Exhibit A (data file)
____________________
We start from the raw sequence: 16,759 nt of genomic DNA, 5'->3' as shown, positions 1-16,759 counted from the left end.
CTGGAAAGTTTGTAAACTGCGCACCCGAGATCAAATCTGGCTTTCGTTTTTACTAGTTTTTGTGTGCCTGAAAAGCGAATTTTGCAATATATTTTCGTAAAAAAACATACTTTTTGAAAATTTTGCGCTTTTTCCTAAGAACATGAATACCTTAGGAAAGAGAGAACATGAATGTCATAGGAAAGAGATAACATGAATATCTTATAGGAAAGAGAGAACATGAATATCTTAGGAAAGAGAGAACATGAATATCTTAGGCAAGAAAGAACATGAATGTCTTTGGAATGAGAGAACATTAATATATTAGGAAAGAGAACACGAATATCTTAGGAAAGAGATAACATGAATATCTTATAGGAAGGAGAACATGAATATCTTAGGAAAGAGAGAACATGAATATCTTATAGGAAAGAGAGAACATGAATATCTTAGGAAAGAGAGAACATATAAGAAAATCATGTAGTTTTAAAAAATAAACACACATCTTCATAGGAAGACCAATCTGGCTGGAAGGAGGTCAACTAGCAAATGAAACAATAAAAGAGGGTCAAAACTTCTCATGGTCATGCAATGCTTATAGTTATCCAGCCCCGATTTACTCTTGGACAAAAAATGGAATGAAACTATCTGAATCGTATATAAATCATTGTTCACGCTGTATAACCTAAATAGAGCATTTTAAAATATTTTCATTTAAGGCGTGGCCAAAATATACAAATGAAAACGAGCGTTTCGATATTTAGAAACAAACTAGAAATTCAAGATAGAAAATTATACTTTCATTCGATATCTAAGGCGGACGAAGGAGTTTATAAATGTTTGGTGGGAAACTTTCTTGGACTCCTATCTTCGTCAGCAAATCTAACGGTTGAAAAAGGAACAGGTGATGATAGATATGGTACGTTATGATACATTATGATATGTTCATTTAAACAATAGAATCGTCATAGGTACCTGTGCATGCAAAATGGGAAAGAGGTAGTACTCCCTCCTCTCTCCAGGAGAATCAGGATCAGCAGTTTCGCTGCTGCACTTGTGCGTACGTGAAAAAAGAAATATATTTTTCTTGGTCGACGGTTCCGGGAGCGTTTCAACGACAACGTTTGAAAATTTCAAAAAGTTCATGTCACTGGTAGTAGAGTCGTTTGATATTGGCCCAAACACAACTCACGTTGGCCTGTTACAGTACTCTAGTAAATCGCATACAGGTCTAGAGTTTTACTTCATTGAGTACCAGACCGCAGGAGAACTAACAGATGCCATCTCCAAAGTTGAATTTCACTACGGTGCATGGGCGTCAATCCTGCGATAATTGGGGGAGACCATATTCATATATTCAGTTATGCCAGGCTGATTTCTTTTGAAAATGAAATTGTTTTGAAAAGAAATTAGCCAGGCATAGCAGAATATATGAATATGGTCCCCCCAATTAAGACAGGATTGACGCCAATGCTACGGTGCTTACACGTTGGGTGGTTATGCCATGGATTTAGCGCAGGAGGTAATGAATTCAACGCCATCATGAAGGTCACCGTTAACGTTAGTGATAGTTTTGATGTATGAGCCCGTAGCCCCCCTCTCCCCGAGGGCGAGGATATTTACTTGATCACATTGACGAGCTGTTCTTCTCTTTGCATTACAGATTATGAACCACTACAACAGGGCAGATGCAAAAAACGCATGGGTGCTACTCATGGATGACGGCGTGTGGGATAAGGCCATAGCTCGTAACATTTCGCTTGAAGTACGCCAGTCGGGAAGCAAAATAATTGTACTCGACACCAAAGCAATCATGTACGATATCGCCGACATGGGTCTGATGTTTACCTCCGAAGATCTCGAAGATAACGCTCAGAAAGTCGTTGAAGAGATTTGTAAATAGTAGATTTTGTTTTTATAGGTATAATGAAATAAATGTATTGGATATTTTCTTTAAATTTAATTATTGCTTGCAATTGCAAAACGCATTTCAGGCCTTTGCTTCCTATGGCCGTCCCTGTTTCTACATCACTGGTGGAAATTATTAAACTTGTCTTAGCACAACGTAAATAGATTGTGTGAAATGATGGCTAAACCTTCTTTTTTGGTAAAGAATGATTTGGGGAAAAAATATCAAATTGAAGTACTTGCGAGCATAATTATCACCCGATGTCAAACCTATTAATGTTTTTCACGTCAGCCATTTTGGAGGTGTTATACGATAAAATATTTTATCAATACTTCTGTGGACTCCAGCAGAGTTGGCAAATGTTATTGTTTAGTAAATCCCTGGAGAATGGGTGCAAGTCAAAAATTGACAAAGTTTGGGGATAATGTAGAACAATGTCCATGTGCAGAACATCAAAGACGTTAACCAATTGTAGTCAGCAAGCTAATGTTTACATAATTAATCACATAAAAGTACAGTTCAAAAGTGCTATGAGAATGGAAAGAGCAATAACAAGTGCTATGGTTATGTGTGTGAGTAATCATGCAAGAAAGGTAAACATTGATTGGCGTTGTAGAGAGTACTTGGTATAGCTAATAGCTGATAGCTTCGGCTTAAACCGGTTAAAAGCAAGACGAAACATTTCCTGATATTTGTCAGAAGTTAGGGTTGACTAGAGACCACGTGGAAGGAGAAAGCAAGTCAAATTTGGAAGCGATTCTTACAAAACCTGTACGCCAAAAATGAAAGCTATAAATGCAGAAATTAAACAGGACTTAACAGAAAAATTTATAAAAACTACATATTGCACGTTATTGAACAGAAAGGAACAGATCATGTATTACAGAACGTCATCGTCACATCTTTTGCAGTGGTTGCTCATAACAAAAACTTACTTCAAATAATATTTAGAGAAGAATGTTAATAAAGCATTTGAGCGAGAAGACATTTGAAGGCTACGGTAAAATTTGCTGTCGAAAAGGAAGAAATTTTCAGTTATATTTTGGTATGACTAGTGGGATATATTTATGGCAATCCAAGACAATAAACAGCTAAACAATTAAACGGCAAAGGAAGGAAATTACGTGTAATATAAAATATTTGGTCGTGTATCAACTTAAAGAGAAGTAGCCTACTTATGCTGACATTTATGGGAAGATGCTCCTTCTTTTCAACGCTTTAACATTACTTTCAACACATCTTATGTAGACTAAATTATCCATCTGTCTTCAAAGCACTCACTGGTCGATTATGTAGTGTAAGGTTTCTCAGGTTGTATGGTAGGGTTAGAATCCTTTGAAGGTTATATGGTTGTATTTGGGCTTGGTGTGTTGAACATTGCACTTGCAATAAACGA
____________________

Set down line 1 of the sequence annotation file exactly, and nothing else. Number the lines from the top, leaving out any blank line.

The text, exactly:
We start from the raw sequence: 16,759 nt of genomic DNA, 5'->3' as shown, positions 1-16,759 counted from the left end.